Complement activation (CA) has been reported to play a role in the pathogenesis of Alzheimer's disease (AD). To investigate whether CA may contribute to amyloidogenesis in general, the CA potential of different amyloid fibril proteins was tested. CA induced by A beta preparations containing soluble protein, protofilaments and some fibrils or only fibrils in a solid phase system (ELISA) was modest with a slow kinetics compared to the positive delta IgG control. Soluble A beta induced no detectable CA in a liquid phase system (complement consumption assay) while fibrillar A beta caused CA at 200 mg/ml and higher concentrations. Soluble beta 2-microglobulin (beta 2M) purified from peritoneal dialysates was found to be as potent a complement activator as A beta in both solid and liquid phase systems while beta 2M purified from urine exhibited lower activity, a difference which may be explained by differences observed in SDS-resistant oligomers and isoforms. Soluble Amyloid A-protein caused no significant CA. A beta and beta 2M activated complement via the classical pathway. The modifying influence by amyloid-associated molecules on A beta-induced CA was also investigated, but neither serum amyloid P component nor heparan sulfate did significantly alter the A beta-induced CA. The results indicate that not only fibrillar A beta but also oligomers of, in particular, beta 2M from patients with dialysis-associated amyloidosis are capable of inducing CA at supra-physiological concentrations.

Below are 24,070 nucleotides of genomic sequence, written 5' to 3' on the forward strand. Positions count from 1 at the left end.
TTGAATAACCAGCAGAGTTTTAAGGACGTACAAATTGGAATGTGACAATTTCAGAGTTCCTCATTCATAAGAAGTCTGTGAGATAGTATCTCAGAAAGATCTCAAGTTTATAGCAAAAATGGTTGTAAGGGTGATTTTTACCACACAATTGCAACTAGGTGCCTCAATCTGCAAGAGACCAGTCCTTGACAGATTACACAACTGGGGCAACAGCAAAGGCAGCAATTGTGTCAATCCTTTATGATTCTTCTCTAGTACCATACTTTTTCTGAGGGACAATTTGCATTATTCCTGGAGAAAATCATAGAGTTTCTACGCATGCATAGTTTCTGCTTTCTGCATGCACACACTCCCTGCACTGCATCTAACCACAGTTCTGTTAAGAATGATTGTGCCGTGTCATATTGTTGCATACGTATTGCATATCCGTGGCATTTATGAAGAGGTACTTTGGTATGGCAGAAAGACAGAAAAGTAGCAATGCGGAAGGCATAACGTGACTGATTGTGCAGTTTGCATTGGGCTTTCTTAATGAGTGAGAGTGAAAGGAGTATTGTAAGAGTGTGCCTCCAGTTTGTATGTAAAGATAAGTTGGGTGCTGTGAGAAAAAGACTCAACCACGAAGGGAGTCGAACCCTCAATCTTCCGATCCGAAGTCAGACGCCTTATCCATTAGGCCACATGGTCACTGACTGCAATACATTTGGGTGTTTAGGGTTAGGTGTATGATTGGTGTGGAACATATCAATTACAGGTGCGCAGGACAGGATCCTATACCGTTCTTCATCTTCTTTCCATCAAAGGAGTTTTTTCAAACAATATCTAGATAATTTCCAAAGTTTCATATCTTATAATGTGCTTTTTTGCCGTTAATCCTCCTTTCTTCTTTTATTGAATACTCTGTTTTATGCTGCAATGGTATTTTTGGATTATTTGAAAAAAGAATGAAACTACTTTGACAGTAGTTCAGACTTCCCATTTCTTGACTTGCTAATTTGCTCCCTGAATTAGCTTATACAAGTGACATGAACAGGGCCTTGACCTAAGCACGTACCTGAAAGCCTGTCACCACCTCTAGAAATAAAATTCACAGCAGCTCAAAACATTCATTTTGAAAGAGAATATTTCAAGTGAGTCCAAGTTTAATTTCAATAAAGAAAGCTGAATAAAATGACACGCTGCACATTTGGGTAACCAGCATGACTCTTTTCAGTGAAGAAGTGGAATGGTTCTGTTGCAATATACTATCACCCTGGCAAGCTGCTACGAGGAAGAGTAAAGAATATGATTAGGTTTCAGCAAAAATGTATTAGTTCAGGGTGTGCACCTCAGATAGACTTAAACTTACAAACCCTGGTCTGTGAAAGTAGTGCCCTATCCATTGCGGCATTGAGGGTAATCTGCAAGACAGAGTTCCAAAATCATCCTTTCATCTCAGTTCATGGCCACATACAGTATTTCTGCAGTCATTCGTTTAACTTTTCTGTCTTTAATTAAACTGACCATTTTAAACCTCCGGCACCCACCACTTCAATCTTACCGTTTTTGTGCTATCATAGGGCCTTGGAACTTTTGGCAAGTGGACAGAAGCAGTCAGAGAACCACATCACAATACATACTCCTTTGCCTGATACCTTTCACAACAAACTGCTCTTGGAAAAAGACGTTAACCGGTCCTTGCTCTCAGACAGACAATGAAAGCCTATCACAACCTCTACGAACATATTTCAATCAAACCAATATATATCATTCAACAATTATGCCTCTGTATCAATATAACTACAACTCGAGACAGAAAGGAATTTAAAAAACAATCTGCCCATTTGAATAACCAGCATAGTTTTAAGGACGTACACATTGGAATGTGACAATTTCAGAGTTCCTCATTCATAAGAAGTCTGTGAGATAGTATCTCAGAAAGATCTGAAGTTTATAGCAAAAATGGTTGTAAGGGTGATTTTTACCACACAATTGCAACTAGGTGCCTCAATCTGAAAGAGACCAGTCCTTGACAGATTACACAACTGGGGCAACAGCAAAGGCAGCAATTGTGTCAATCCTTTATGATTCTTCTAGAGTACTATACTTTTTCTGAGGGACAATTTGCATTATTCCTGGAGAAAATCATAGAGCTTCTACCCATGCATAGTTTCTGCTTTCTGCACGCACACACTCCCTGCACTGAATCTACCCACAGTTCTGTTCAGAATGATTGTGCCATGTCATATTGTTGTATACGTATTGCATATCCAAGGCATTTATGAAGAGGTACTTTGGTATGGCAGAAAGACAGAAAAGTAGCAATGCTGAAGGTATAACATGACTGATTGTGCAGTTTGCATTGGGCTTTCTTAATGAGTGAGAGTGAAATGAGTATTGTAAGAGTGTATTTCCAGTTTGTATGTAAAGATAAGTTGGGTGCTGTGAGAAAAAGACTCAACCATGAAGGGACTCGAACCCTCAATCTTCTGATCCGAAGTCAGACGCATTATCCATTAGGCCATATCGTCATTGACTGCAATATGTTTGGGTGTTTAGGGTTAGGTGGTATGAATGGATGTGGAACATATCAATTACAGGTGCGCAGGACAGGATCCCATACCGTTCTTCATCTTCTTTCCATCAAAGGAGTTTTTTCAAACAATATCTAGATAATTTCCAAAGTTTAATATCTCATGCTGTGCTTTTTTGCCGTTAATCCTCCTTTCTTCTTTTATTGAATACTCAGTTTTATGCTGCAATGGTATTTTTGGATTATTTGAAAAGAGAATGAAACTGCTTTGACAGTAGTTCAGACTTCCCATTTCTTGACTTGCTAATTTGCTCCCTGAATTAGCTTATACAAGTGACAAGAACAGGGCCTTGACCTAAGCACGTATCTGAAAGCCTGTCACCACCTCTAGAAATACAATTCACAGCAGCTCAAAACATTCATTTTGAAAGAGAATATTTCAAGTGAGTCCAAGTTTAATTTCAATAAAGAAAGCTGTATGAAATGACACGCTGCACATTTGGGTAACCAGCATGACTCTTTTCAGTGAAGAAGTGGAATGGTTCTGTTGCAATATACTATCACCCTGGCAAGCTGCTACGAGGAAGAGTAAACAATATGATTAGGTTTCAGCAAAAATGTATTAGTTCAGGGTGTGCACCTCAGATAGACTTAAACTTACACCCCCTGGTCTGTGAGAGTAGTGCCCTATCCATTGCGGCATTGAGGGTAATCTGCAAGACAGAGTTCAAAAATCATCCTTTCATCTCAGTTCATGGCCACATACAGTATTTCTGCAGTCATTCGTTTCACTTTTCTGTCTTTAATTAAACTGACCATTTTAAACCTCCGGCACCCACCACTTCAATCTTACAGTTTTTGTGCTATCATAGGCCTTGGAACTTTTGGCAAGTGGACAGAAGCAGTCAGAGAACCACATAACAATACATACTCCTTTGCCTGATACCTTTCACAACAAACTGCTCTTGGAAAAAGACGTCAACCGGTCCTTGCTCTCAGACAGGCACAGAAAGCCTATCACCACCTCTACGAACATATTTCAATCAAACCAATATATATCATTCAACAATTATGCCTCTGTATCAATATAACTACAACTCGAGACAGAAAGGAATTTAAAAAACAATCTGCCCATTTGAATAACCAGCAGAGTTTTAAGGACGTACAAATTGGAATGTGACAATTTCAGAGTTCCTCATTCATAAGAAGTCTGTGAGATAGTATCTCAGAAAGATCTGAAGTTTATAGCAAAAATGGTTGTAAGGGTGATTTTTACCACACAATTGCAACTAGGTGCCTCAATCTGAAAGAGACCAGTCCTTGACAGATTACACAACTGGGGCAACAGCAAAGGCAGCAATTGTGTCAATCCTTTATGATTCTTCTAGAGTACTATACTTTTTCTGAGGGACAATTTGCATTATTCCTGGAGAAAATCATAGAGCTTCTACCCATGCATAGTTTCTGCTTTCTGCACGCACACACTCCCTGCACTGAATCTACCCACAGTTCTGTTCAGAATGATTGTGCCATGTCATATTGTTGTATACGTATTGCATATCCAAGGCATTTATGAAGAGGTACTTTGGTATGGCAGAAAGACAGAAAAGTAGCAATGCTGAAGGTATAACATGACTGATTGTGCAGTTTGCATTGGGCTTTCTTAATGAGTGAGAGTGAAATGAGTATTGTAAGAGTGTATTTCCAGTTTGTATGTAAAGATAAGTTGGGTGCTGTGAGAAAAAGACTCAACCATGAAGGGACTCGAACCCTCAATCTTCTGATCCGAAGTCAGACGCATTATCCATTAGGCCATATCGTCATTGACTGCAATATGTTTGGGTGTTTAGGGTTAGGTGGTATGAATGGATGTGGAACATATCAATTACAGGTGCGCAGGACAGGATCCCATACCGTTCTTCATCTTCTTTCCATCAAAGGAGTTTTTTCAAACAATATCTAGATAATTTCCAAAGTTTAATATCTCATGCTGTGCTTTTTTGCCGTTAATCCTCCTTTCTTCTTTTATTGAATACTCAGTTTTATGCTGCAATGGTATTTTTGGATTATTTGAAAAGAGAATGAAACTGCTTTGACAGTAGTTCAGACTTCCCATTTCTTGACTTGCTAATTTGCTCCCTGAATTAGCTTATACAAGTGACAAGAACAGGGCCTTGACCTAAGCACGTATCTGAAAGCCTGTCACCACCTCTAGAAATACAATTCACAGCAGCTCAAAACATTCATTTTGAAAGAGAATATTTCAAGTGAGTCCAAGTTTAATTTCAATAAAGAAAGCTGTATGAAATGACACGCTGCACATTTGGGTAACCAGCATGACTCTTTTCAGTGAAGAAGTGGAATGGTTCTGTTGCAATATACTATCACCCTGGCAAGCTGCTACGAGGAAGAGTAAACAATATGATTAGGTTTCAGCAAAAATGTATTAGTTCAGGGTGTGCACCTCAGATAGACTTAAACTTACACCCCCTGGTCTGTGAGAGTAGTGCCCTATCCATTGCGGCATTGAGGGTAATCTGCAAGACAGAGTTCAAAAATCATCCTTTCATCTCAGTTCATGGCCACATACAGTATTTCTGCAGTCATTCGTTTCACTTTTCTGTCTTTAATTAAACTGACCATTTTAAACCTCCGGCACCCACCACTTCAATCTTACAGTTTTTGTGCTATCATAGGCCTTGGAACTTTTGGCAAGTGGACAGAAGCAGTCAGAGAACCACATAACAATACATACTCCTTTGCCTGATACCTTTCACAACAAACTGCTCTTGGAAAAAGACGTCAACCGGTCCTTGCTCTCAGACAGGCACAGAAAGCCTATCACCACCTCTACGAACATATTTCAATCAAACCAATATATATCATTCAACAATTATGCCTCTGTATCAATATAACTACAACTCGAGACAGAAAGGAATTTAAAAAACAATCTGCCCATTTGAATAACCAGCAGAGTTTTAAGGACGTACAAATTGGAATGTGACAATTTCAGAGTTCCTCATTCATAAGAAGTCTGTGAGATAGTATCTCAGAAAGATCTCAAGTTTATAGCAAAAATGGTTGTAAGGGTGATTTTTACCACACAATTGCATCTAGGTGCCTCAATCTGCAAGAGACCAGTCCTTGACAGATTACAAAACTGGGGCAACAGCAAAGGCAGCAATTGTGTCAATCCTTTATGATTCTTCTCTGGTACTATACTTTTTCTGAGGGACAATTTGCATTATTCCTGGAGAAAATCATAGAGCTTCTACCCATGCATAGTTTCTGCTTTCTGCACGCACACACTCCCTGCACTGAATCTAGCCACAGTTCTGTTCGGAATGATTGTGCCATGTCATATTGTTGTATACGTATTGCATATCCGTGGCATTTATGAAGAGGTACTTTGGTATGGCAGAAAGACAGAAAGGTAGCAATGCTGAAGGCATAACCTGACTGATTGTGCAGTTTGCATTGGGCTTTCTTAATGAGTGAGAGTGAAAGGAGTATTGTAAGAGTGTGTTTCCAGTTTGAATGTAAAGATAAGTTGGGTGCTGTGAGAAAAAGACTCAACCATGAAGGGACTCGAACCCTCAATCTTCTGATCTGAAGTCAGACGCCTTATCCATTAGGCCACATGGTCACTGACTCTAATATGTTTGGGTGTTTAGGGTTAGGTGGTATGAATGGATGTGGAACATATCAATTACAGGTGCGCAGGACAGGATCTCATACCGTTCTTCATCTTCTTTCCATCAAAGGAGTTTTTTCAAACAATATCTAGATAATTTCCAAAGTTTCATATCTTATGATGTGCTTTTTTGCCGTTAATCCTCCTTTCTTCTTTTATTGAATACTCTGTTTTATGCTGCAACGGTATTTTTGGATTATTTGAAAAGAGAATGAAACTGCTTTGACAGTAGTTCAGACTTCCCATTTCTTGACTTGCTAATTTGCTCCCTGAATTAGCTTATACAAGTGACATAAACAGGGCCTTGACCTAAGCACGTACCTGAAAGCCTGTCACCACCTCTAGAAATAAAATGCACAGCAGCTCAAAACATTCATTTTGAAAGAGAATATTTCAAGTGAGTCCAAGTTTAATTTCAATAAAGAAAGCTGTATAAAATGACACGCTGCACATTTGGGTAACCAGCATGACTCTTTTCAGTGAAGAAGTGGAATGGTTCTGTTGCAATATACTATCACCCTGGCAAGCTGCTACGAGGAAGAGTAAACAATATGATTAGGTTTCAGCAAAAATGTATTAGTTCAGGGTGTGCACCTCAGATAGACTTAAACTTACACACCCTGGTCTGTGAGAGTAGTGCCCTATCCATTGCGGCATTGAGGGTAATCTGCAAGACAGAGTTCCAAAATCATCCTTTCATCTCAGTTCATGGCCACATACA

|Tidsskrift||Amyloid : the international journal of experimental and clinical investigation : the official journal of the International Society of Amyloidosis|
|Status||Udgivet - dec. 1999|